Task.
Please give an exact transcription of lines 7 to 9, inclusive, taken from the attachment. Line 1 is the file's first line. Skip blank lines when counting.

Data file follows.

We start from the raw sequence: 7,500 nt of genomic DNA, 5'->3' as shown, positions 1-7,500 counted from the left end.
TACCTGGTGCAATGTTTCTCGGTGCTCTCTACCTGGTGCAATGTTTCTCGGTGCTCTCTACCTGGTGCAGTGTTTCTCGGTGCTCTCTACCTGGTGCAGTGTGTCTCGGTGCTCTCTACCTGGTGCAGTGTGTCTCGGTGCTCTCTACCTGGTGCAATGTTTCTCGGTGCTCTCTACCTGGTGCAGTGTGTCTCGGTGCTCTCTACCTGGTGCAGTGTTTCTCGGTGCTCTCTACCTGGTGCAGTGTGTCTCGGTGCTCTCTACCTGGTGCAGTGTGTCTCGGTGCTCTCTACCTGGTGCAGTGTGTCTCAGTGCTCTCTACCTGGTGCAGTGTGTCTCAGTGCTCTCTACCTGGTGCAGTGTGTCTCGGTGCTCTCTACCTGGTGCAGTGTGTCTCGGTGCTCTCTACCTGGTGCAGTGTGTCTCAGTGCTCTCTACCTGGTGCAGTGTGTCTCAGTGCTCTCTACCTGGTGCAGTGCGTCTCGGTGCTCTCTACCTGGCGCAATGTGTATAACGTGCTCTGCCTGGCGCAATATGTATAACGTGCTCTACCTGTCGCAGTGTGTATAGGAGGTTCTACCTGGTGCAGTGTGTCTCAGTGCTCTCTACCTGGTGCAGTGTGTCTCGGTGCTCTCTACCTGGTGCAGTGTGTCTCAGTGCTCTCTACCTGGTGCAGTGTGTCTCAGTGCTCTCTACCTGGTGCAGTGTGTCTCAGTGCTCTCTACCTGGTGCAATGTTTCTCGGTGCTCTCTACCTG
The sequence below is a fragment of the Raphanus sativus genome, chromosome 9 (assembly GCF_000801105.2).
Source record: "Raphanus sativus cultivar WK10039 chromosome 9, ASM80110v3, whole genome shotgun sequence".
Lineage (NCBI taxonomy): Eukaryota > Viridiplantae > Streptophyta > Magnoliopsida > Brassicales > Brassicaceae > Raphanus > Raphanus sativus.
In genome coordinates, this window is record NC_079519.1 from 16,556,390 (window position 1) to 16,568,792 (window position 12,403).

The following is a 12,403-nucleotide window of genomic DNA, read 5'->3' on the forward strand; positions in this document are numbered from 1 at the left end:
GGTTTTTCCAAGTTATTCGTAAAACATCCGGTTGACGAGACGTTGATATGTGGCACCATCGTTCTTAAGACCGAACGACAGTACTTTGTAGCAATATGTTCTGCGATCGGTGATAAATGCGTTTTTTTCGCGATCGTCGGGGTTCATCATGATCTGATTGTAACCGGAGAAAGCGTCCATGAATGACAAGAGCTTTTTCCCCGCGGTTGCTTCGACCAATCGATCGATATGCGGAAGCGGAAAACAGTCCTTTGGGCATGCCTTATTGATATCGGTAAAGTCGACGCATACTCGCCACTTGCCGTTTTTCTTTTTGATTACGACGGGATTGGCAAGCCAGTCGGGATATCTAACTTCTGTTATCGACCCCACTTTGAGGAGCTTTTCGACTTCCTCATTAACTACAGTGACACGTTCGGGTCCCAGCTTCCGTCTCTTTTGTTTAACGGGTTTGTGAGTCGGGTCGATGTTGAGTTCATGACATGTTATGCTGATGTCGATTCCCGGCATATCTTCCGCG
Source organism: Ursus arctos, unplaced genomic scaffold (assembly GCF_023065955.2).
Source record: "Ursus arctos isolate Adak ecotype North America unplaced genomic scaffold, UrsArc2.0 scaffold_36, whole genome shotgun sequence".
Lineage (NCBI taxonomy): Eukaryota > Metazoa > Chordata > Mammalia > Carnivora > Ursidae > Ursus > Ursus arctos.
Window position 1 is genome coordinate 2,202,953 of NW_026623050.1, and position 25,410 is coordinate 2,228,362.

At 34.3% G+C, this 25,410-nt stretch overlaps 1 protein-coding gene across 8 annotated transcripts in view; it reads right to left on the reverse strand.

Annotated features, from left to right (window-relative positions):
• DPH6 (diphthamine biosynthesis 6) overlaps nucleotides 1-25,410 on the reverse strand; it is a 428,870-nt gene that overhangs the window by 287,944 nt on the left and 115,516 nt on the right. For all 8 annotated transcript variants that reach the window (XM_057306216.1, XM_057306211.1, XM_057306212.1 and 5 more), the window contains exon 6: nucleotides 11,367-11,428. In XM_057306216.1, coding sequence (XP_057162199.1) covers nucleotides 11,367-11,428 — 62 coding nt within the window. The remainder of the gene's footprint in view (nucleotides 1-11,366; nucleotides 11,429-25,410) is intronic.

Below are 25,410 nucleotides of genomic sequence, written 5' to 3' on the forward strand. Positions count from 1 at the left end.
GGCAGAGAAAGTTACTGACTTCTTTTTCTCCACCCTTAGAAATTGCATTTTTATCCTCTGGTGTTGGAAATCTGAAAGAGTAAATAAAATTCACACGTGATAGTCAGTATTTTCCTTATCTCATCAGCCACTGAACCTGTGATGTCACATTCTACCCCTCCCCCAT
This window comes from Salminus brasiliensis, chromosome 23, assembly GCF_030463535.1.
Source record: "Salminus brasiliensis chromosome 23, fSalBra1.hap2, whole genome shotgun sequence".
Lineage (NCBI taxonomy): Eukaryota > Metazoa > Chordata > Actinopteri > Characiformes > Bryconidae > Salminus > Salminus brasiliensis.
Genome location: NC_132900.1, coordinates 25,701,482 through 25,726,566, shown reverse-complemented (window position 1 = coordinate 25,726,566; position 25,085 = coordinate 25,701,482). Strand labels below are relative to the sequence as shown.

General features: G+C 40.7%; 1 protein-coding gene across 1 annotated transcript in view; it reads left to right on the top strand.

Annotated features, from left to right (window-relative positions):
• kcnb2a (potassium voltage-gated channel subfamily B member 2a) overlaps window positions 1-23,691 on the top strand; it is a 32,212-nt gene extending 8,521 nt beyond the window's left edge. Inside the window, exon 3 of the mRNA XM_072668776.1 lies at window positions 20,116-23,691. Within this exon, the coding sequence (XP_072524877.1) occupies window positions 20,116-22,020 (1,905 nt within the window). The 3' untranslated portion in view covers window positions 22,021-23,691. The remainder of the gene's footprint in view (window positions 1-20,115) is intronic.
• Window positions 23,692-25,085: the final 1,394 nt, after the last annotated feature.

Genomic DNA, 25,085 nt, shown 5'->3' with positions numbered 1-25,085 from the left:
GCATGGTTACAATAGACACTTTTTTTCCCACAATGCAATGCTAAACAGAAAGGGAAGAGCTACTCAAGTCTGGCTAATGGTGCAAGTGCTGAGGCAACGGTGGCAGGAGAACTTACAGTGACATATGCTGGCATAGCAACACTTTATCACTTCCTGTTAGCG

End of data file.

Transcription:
The following is a 12,403-nucleotide window of genomic DNA, read 5'->3' on the forward strand; positions in this document are numbered from 1 at the left end:
GGTTTTTCCAAGTTATTCGTAAAACATCCGGTTGACGAGACGTTGATATGTGGCACCATCGTTCTTAAGACCGAACGACAGTACTTTGTAGCAATATGTTCTGCGATCGGTGATAAATGCGTTTTTTTCGCGATCGTCGGGGTTCATCATGATCTGATTGTAACCGGAGAAAGCGTCCATGAATGACAAGAGCTTTTTCCCCGCGGTTGCTTCGACCAATCGATCGATATGCGGAAGCGGAAAACAGTCCTTTGGGCATGCCTTATTGATATCGGTAAAGTCGACGCATACTCGCCACTTGCCGTTTTTCTTTTTGATTACGACGGGATTGGCAAGCCAGTCGGGATATCTAACTTCTGTTATCGACCCCACTTTGAGGAGCTTTTCGACTTCCTCATTAACTACAGTGACACGTTCGGGTCCCAGCTTCCGTCTCTTTTGTTTAACGGGTTTGTGAGTCGGGTCGATGTTGAGTTCATGACATGTTATGCTGATGTCGATTCCCGGCATATCTTCCGCG
Source organism: Ursus arctos, unplaced genomic scaffold (assembly GCF_023065955.2).